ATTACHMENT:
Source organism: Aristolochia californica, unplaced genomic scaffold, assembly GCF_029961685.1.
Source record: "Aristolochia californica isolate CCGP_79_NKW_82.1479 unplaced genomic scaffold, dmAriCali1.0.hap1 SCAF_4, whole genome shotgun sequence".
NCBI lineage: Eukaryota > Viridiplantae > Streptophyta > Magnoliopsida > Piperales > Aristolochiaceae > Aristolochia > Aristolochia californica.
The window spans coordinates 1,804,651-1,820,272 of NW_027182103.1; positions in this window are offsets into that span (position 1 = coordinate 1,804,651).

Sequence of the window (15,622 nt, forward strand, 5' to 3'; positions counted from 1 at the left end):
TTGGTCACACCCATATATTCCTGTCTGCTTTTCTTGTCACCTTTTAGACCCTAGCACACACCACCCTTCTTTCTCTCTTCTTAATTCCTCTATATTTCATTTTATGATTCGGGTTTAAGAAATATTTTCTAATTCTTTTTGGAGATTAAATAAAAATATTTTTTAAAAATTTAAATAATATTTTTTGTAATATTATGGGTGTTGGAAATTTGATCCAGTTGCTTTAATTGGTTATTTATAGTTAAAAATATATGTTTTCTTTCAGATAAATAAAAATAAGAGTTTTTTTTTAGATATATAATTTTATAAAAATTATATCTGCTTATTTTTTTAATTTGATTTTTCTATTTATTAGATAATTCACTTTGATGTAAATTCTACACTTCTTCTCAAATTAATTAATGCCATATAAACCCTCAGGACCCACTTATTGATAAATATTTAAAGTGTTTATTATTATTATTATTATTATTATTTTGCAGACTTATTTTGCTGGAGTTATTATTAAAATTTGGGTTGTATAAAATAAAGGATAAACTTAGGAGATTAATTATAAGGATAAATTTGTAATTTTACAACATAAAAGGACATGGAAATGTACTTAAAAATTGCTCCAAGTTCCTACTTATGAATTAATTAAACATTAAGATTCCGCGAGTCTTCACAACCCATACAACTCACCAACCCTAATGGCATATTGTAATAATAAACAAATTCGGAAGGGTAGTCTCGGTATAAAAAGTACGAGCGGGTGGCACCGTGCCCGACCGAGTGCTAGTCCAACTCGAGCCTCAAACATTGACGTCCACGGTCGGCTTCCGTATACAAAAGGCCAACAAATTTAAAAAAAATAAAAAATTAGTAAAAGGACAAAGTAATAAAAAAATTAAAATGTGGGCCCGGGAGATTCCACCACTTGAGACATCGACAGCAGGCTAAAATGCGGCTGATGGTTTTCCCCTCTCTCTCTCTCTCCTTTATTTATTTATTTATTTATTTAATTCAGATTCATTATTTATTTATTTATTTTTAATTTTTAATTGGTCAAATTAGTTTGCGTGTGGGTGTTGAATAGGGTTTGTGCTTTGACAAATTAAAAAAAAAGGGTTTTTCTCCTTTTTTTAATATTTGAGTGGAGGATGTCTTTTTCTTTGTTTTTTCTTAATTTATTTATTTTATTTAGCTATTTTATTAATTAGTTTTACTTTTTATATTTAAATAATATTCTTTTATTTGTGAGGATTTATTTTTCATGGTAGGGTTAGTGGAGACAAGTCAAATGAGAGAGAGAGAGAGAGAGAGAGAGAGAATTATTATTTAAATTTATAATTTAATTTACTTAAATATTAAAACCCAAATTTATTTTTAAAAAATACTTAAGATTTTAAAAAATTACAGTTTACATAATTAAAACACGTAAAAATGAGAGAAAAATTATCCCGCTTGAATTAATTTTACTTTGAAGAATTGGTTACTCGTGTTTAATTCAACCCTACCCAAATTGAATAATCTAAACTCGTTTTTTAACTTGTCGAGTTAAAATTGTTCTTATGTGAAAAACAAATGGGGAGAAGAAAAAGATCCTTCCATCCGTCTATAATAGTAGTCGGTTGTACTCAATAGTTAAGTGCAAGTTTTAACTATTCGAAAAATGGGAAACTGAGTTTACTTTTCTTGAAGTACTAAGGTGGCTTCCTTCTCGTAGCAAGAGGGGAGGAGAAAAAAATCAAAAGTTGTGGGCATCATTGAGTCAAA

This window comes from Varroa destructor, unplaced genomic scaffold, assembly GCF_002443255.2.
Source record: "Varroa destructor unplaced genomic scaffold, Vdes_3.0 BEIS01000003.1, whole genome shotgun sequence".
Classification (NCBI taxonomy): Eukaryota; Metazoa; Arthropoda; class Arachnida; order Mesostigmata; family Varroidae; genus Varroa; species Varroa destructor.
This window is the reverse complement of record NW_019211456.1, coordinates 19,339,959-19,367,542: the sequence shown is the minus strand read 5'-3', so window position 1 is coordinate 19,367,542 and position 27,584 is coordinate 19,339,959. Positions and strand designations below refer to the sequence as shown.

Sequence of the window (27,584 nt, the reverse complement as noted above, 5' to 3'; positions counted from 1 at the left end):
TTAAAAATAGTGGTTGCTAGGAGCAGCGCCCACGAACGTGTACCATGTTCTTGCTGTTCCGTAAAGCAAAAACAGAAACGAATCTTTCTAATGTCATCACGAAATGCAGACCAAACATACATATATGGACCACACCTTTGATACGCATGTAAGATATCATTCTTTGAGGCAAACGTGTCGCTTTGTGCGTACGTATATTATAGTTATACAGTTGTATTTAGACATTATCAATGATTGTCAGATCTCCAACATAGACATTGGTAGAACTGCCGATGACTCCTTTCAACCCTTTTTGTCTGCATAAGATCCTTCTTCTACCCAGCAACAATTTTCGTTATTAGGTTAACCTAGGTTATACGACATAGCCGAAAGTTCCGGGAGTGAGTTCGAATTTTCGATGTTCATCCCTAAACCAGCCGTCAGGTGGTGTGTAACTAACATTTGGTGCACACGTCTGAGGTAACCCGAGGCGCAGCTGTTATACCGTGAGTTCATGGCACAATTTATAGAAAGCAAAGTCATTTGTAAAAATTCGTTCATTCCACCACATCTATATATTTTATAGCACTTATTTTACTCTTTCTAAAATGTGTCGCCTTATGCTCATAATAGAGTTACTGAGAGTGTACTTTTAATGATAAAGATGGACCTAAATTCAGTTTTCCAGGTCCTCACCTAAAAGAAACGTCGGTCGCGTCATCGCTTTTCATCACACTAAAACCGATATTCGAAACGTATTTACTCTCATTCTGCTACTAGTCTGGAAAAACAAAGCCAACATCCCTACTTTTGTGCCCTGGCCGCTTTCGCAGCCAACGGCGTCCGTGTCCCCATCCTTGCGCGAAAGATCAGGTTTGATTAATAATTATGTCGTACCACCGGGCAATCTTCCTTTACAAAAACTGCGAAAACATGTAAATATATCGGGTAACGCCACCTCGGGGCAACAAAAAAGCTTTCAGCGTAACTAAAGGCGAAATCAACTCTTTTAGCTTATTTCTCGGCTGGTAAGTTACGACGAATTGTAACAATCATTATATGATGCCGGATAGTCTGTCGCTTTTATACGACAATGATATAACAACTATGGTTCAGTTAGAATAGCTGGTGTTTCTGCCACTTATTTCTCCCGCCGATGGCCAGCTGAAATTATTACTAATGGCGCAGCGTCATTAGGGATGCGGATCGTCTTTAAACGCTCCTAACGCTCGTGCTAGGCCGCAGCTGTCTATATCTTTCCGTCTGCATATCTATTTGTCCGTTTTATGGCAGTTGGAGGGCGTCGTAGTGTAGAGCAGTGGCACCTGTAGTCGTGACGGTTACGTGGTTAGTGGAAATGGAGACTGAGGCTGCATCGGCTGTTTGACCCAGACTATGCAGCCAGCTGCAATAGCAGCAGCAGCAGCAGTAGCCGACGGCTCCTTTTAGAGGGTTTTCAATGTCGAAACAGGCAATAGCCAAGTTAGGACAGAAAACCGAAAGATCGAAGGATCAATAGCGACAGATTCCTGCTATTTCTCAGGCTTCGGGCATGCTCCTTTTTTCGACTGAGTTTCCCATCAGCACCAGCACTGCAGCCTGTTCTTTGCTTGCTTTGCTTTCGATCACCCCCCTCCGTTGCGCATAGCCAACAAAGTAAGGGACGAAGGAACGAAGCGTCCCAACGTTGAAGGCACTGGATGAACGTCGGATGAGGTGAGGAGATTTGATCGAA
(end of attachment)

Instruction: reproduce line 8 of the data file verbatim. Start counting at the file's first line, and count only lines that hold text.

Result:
Source record: "Varroa destructor unplaced genomic scaffold, Vdes_3.0 BEIS01000003.1, whole genome shotgun sequence".